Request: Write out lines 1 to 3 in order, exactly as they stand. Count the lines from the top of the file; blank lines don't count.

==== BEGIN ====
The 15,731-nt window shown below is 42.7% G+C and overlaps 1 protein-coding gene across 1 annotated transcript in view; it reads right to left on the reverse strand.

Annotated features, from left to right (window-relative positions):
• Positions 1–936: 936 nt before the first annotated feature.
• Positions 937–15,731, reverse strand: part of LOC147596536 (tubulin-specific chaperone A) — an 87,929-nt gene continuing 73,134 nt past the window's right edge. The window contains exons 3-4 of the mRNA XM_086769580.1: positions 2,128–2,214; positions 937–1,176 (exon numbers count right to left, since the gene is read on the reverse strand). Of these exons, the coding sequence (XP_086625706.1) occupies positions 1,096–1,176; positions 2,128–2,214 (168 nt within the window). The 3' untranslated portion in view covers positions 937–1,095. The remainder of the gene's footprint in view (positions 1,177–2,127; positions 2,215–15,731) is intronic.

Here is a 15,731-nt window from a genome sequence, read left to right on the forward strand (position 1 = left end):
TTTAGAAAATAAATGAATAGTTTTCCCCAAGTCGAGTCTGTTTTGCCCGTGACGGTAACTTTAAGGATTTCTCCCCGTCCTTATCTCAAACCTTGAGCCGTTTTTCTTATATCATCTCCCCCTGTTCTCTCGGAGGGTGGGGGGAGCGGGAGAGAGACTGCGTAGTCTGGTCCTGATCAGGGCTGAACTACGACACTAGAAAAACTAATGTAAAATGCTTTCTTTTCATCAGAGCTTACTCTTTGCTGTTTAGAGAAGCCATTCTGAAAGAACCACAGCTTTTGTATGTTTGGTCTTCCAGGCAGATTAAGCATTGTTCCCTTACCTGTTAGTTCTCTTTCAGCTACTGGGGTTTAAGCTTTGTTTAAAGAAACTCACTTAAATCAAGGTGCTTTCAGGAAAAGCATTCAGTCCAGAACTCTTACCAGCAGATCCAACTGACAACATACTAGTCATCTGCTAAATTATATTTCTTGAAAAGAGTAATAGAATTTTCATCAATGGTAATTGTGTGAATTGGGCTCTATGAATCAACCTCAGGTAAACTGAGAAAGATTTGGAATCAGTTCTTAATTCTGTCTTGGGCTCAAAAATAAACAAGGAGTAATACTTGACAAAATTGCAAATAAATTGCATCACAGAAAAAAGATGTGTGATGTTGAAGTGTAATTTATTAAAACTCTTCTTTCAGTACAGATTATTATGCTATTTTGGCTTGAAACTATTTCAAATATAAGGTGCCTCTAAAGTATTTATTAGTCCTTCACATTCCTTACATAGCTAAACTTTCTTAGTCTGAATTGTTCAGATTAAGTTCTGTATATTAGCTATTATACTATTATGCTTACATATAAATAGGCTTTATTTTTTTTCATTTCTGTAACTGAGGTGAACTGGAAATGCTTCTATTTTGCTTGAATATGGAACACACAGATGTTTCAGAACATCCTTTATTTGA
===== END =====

The 15,731-nt window shown below is 42.7% G+C and overlaps 1 protein-coding gene across 1 annotated transcript in view; it reads right to left on the reverse strand.

Annotated features, from left to right (window-relative positions):
• Positions 1–936: 936 nt before the first annotated feature.